Former Texas State Rep. Ron Wilson (D-Houston) sat down with the Houston Forward Times (HFT) to give his take on the Houston Community College System (HCCS) District II Trustee race involving Bruce Austin and the man who defeated him, Dave Wilson.
Of course, all eyes have been on the city of Houston since this race initially garnered nationwide attention and because Ron Wilson found his name being tied to one of the most shocking political upsets in recent memory.
Dave Wilson implemented a strategy to subtly convince voters in this predominately Black district that he himself was Black; a strategy that proved successful. Wilson sent campaign fliers, which he called “targeted marketing,” to community members using stock photos of African-Americans with messages like, “Please vote for our friend and neighbor, Dave Wilson.”
One of the most impressive illusions performed, however, was a mailer that was sent to voters indicating that Dave Wilson was being endorsed by “Ron Wilson.” This is important to note, because Dave Wilson didn’t actually lie about being endorsed by “Ron Wilson.” The “Ron Wilson” he was talking about being endorsed by, however, was actually a cousin, with the same name, who lives in Iowa.
Ron Wilson found the outcome of the race both sad and amusing, but says that he doesn’t believe that Austin did enough to win his race and believes that he did not capitalize on the political capital that he had at his disposal.
“I should have been his [Austin] first call,” said Ron Wilson. “No one from Bruce Austin’s campaign called me before or after the election to ask me for my help in clearing up this deception. When the thing first went down, he could have called me and I would have been more than happy to tell the voters that this guy [Dave Wilson] was trying to trick them and that he was using my name improperly. I just don’t know why he didn’t call me.”
Austin, who served in his position on the HCCS Board of Trustees since 1989, and was chairman at the time of his defeat, wasn’t able to overcome the strategy used by Dave Wilson to win the election; a strategy that many people called deceptive.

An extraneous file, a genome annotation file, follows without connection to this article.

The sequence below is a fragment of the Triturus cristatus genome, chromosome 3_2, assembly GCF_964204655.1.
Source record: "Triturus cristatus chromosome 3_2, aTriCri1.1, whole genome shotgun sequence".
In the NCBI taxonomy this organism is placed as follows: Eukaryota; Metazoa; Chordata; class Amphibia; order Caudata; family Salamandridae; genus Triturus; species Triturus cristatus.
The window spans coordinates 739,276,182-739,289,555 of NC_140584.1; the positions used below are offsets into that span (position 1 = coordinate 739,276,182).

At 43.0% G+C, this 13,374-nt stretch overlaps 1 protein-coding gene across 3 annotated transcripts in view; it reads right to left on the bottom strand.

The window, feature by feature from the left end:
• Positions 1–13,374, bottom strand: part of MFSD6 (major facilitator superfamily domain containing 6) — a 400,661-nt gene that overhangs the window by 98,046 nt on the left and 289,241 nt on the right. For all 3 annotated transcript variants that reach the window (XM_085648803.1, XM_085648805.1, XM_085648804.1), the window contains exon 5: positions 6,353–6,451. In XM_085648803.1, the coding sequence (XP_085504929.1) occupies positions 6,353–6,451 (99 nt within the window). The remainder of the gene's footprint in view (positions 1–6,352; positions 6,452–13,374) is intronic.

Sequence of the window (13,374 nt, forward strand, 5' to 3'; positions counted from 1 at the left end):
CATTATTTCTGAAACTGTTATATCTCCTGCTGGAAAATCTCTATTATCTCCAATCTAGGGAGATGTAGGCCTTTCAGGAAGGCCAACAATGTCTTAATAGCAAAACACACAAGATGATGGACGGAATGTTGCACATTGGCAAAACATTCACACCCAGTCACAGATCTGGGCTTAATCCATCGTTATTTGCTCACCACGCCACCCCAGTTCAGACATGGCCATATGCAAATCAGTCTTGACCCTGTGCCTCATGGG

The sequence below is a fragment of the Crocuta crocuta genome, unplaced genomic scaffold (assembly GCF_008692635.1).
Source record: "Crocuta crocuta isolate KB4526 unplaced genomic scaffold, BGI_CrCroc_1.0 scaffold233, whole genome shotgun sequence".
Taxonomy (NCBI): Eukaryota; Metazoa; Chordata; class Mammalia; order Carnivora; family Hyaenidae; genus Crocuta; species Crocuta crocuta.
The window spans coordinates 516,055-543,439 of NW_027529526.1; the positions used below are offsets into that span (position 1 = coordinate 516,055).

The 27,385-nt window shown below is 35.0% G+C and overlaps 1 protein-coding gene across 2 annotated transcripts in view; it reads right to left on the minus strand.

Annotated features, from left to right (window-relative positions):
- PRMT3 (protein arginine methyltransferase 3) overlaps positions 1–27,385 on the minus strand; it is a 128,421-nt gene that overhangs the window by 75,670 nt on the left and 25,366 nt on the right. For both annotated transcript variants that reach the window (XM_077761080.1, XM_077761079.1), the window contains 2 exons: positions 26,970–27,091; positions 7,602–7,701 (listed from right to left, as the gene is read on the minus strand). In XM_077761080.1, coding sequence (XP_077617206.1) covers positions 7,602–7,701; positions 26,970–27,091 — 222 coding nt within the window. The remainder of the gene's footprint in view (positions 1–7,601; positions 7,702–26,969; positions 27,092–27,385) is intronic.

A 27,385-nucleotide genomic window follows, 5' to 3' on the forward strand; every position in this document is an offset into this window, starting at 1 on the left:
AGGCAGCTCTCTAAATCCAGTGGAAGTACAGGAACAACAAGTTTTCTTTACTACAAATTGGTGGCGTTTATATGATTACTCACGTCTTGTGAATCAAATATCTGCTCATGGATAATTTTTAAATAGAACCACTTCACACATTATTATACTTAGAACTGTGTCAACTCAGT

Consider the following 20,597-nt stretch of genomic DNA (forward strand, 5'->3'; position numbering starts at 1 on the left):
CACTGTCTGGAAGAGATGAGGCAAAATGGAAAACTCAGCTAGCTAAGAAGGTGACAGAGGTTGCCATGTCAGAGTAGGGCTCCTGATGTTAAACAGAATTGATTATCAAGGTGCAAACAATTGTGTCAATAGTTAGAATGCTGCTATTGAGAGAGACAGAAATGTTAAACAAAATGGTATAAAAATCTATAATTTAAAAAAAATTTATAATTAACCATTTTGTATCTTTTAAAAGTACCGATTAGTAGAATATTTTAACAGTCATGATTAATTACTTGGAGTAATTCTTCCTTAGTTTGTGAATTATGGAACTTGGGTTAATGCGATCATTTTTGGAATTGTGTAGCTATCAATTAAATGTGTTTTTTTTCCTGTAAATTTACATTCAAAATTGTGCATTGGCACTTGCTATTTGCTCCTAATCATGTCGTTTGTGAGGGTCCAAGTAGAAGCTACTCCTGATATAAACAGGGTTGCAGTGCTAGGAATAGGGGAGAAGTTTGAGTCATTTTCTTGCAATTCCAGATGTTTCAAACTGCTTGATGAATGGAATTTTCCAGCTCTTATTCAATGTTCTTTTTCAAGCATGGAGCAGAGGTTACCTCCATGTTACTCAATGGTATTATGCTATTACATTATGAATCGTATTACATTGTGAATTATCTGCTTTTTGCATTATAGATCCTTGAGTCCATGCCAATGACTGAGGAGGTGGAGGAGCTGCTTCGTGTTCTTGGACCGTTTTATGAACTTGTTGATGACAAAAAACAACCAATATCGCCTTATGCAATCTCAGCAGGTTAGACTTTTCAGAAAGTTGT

Ron Wilson doesn’t know how Austin could allow Dave Wilson to come in and fool the voters without putting up a fight in his predominately African-American district.
“He [Austin] had nearly every Black elected official endorsing him,” said Ron Wilson. “As a 24-year incumbent, this election result tells me that he took his constituents for granted and didn’t work hard enough for their continued support. It’s unfortunate.”
Austin, who lost the race as a 24-year incumbent by only 26 votes (Wilson-5,961 votes/Austin-5,935 votes), has been widely critical and vocal about Dave Wilson’s campaign tactics. Austin believes Dave Wilson deceived voters and has discussed having a recount because of the close vote count.
Ron Wilson doesn’t believe that having a recount is going to change the outcome of the election.
“It’s a tough pill to swallow, but I honestly believe that he [Austin] has got to just live with the election results and move on,” said Ron Wilson. “I mean if that’s gonna make him feel better, I guess he’s got to do something, but I don’t see anything changing in my opinion.”
Ron Wilson, who served in the Texas House from 1977 to 2004, has always been known as one of the most controversial and expressive state representatives in recent memory. He was infamously targeted for political defeat by many of his Democratic colleagues, as he was the only African-American lawmaker in Texas that voted for the controversial Republican-crafted redistricting plan that added one African-American seat in Houston, but gave the GOP a majority of the state’s congressional delegation statewide. That current seat is being held by U.S. Congressman Al Green (D-Houston).
He has done quite a few things, such as being a sponsor of the legislation that allowed Texans to get a permit to carry a concealed handgun; helping create the Texas Human Rights Commission; and leading the fight to make Martin Luther King Jr. Day a recognized holiday in the state.
Back in August 2009, Ron Wilson, at the age of 55, had a stroke in Austin, Texas, that left him barely able to speak. Wilson had suffered a series of small strokes the week before having a major one while having lunch with his oldest son, Eric Wilson. While eating lunch with his son, Ron started slurring his words and having difficulty holding his fork. His son called Ron’s wife, Treina, who told him to take Wilson immediately to the emergency room. He has since been recovering and doing well.
He is currently working as the Office of Civil Rights Director for the Texas Department of Transportation and is involved on several other projects.